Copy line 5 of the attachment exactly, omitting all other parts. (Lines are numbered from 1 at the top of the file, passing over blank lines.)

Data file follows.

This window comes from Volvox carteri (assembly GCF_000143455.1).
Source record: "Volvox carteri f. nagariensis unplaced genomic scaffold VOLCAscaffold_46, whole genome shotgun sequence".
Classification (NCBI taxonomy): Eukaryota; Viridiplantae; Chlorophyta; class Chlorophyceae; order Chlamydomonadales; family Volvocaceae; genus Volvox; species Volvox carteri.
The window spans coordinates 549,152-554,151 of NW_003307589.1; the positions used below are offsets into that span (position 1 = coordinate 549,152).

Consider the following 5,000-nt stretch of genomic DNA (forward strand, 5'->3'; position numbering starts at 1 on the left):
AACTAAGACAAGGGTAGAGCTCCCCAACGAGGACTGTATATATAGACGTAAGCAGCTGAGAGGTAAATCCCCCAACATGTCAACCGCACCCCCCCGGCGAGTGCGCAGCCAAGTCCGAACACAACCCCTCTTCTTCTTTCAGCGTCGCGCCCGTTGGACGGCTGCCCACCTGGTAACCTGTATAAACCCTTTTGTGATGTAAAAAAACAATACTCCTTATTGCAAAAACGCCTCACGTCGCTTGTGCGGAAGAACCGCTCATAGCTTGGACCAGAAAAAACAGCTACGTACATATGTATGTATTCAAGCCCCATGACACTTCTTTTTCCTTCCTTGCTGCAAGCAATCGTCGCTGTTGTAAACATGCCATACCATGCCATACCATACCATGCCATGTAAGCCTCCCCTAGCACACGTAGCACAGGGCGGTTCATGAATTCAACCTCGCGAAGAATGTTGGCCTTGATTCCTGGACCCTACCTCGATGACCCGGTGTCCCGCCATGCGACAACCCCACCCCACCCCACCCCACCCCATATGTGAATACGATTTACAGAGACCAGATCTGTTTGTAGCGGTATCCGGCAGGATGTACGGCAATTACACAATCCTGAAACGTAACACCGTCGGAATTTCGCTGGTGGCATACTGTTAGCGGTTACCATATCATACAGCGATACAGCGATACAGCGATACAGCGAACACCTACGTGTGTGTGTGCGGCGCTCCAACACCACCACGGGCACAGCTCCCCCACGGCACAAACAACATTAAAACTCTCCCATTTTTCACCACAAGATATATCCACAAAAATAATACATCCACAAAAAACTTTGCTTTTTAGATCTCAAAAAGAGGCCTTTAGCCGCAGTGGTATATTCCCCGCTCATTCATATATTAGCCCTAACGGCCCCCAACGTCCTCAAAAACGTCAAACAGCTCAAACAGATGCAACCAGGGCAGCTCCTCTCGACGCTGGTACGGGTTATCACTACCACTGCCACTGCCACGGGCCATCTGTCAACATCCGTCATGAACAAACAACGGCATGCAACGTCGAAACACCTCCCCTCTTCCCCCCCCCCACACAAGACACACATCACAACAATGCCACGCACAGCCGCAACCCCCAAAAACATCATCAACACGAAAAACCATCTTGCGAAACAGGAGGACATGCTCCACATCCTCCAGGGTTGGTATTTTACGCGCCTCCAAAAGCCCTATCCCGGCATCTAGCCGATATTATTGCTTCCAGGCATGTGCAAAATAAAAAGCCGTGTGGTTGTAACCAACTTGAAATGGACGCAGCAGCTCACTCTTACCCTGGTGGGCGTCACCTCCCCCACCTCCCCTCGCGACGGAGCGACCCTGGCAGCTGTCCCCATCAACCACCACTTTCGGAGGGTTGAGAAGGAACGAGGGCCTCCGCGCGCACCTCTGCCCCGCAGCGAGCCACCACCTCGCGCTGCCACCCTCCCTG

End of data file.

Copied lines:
Consider the following 5,000-nt stretch of genomic DNA (forward strand, 5'->3'; position numbering starts at 1 on the left):